Tesla revealed today that CEO Elon Musk took home $0 in salary last year. He was actually offered their minimum salary of $35,360, but he never cashed the check.
Musk, a self-made billionaire entrepreneur, isn’t the only CEO that has forfeited his annual salary. Also doing the same are Whole Foods CEO John Mackey, Google co-founders Larry Page and Sergey Brin, Facebook founder Mark Zuckerberg, National Instruments co-founder and CEO James Truchard, and Kinder Morgan co-founder Richard Kinder, all of whom were given $1 paychecks last year that may or may not have even been cashed. Former New York Mayor and billionaire Michael Bloomberg made it a point to never cash his $1 checks from the city.
Oracle founder and billionaire Larry Ellison, billionaire activist investor Carl Icahn, Sears CEO Eddie Lampert, HP CEO Meg Whitman, and Urban Outfitters CEO Richard Hayne also make either $0 or $1 in annual salary.
Many CEOs, especially founders of companies, forfeit their annual pay because, well, they are already millionaires or billionaires. Yes, they still receive millions of dollars a year, but not in cash.
This year’s highest paid CEO (so far) is Nick Woodman, the 39-year-old founder and CEO of GoPro, who was awarded restricted stock units valued at $284.5 million at the end of 2014. His entire fortune is tied to his company, so his value only goes up if he can heighten his company’s value. The same goes for the rest of the CEOs — their pay is purely based on the performance of their companies and the value of its shares.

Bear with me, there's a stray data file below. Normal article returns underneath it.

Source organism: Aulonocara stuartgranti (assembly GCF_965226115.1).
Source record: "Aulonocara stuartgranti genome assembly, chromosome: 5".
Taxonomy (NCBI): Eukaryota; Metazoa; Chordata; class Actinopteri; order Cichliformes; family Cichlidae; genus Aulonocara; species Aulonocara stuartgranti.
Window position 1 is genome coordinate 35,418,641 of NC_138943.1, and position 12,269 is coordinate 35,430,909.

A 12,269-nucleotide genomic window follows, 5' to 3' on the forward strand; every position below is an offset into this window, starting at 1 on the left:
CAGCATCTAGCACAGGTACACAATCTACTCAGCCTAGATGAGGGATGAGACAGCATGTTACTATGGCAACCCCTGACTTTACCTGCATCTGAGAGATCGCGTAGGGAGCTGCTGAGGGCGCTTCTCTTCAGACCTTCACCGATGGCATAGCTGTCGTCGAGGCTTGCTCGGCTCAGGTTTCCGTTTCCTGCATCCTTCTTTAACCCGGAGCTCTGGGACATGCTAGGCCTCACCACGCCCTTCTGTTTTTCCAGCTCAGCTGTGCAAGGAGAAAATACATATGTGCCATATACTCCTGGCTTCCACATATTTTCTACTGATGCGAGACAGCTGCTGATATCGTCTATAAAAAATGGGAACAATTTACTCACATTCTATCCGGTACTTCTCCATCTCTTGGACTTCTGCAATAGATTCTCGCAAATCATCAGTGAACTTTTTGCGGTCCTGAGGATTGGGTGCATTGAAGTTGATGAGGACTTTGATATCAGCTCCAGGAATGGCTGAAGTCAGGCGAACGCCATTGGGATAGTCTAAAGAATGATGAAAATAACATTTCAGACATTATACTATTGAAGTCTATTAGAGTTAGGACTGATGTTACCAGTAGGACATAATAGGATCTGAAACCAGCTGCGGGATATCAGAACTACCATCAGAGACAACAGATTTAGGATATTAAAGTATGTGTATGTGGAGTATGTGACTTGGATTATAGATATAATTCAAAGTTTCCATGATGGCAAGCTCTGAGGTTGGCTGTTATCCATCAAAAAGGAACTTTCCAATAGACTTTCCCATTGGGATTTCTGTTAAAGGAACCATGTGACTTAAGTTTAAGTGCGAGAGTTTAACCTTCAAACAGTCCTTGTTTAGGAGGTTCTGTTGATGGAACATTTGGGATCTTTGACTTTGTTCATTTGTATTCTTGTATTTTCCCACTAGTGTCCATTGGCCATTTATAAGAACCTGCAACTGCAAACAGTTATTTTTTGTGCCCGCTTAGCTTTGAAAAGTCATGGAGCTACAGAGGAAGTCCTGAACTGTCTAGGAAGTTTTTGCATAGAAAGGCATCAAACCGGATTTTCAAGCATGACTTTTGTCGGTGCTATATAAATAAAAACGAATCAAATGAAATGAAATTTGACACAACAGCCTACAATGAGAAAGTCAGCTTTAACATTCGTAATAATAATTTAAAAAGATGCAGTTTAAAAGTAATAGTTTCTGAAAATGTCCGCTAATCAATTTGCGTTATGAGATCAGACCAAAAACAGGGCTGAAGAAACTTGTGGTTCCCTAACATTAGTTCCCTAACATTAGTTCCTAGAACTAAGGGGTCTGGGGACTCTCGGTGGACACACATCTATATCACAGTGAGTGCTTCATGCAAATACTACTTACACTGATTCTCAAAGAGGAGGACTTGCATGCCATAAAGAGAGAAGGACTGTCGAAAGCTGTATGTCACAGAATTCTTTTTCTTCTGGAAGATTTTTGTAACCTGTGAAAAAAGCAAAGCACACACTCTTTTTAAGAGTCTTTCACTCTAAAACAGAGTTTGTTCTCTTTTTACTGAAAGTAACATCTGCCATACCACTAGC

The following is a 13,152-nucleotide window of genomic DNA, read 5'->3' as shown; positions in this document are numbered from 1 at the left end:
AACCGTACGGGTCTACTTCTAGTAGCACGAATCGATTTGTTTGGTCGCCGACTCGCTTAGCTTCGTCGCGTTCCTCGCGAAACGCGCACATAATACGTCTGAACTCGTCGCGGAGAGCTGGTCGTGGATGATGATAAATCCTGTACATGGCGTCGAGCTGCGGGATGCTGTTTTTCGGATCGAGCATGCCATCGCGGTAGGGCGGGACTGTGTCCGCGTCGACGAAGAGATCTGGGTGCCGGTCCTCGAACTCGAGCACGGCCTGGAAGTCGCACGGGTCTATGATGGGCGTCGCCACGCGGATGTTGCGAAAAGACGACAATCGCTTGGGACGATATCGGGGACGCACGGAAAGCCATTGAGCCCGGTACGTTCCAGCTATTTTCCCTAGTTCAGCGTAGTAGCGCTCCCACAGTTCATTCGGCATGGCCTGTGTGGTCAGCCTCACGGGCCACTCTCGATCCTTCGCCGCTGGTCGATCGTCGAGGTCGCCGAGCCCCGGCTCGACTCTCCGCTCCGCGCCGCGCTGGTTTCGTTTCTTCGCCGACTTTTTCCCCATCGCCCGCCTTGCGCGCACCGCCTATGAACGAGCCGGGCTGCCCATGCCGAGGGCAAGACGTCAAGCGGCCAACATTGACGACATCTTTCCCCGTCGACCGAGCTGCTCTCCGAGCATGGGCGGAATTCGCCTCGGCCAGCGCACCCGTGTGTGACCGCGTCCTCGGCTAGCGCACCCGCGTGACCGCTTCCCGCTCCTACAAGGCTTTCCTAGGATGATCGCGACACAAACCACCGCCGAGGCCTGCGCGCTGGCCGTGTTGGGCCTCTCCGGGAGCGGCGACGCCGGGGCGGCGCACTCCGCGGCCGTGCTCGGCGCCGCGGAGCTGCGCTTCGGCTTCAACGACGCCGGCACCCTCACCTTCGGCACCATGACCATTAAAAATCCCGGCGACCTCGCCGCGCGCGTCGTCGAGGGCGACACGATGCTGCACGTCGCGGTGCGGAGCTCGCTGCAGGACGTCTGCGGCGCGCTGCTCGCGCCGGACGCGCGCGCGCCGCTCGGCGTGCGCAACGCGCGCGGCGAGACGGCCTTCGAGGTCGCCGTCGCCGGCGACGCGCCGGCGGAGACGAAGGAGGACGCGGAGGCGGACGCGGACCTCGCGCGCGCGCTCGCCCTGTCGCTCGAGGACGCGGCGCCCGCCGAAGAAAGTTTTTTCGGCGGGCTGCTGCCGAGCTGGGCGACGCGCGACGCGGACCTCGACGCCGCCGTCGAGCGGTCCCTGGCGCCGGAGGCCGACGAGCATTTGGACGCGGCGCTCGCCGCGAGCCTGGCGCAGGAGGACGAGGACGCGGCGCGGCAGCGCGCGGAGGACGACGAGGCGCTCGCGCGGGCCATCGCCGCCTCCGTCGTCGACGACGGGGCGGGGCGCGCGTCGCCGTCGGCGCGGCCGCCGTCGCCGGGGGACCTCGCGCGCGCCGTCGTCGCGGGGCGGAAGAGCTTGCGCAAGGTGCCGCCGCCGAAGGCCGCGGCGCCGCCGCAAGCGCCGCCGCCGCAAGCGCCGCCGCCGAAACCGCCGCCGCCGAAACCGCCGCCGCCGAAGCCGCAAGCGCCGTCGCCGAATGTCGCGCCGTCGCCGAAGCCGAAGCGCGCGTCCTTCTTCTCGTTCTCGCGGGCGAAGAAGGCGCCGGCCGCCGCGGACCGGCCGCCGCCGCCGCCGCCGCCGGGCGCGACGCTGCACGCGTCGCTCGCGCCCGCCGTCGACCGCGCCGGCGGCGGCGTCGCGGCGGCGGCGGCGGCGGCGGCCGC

American Airlines CEO Doug Parker announced today that he would no longer accept a salary. Parker explained in a letter to his employees:
“I believe this is the right way for my compensation to be set — at risk, based entirely on the results achieved, and in the same currency that our shareholders receive.”
Not taking a salary doesn’t make these CEOs saints, of course — they still pay much lower taxes. Income over $413,200 is taxed at 39.6% (the highest federal tax bracket), but capital gains (stocks) are taxed at only 20%. Since they don’t take home huge piles of cash to be taxed each year, their company fortunes — as well as their own — take less of a beating.
Steve Jobs was one notable exception to executive salary. Jobs, though still a billionaire, made most of his money when Disney bought out Pixar (about $4 billion). While at Apple, he held only half a percent of Apple’s total outstanding shares (still valued at $2 billion at the time of his death) but only took a $1 salary with no bonus or stock grants.